Wow! I cannot believe it is already February and Valentine’s Day is soon to arrive. It is chocolate time again! Or for some chocolate time is every month. After a day of being very healthy, and drinking my detox water, I am to cheat. Just a little – not that much. And what better way to cheat and not feel guilty, Chocolate Bouchon or Chocolate Corks (English translation)!
I purchased my first Bouchon mold a few years ago from Williams-Sonoma (WS). And for many of you who are constant WS shoppers, you know that a lot of their merchandises have recipes on the packaging. I can believe I still have the box for the silicone baking mold well-preserved. I knew that I would be an old lady someday, but not that soon. LOL… storing and savings every useful packaging, wow! Are you also feeling old?
Chocolate Bouchons or Chocolate Corks are small, rich and chocolaty desserts that can be served individually, with a creamy chocolate sauce, ice cream, fruits or whatever you want to serve them with. Because the Bouchons are baked in a silicone mold, they come out without any fuss, and always to perfection.
The recipe listed on the box is pretty simple. Over the years I have changed the recipe a bit by adding different types of spices or a blend of spices. The blend of spices by far is my favorite. Nutmeg and ginger are the spice winners for me. You may have all or most of the ingredients already. The recipe calls for bittersweet chocolate but I have used semi sweet chocolate and to tell you the truth, I prefer the latter.
The ingredients are unsalted butter, bittersweet or semisweet chocolate, all-purpose flour, cocoa powder, baking powder, ginger, nutmeg, salt, sugar, egg, vanilla extract and confectioner sugar for dusting. The recipe is very simple and easy to make. Baking time has always been an issue for me because I sometimes think that a chocolate dessert needs additional time to bake. With this recipe, it is a must to follow the baking time; otherwise, you will end up with huge crackers instead of Bouchons. Unless, you wanted to make chocolate cookies, of course.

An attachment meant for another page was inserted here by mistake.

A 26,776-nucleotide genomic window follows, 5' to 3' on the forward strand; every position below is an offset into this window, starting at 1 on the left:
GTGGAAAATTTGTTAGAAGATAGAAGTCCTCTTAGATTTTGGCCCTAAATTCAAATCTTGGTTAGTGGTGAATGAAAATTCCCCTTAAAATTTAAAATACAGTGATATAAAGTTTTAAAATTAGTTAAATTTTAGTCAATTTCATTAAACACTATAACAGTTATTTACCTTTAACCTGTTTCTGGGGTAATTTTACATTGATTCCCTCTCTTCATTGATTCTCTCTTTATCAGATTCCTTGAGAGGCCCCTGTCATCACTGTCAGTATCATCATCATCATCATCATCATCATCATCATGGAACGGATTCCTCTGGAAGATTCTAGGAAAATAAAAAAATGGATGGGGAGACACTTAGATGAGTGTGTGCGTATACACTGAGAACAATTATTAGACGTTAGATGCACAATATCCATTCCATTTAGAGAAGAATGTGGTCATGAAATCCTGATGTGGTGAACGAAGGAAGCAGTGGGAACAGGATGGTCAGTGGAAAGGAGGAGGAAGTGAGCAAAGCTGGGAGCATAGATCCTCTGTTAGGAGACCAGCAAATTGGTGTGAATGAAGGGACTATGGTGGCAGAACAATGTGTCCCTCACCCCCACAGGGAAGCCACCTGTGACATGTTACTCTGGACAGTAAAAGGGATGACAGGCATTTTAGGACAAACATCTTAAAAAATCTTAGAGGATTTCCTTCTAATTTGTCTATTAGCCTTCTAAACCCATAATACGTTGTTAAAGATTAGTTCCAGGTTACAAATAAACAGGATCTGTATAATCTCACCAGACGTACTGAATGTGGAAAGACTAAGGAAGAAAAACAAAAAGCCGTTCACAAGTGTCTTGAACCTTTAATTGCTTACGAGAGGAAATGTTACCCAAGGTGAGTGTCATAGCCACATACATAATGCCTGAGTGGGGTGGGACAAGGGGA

The following recipe was taken correctly from Williams-Sonoma and updated with ginger and nutmeg. Enjoy this delightful chocolate dessert – Chocolate Bouchons.
- 5 tablespoons unsalted butter
- 3 oz bittersweet chocolate or semisweet chocolate
- 1/3 cup all-purpose flour
- 3 tablespoons cocoa powder
- ¼ teaspoon ginger powder
- ¼ teaspoon ground nutmeg
- ½ teaspoon baking powder
- ¼ teaspoon salt
- 2/3 cup sugar
- 1 egg
- 1 teaspoon vanilla extract
- confectioner sugar for dusting prior to serving
- Preheat oven to 350 degree F. Set the Bouchons Silicone Baking Mold on a baking sheet.
- Put the butter and chocolate in a heatproof bowl and microwave until melted, about 1 1/2 minutes, stirring once. Alternatively, in a small saucepan over medium heat, combine the butter and chocolate and heat, stirring occasionally, until melter. Let cool for 10 minutes.
- In a bowl, whisk together the flour, cocoa powder, baking powder, ginger, nutmeg and salt until combined. Set aside.
- In another bowl, whisk together the sugar, egg and vanilla until well combined. Add the chocolate mixture and whisk until incorporated. Whisk in the flour mixture until combined.
- Scoop 2 tablespoon of the batter into each well of the mold. Transfer the mold, still on the baking sheet, to the oven and bake until the tops of the chocolate corks are shiny and a toothpick inserted into the center comes out with a few crumbs attached, 20 to 22 minutes depending on the temperature of your oven.
- Transfer the mold to a wire rack and let cool for 15 minutes. Carefully invert the mold to remove the chocolate corks and turn them right-side up on the rack. Let cool on the rack for at least 30 minutes before serving. Dust with confectioner's sugar. Serve warm or at room temperature. Makes 12 chocolate bouchons or chocolate corks.
Please keep in mind that nutritional information is a rough estimate and can vary greatly based on the products used.
Nutrition info is automatically generated and provided as a courtesy and as an estimate only.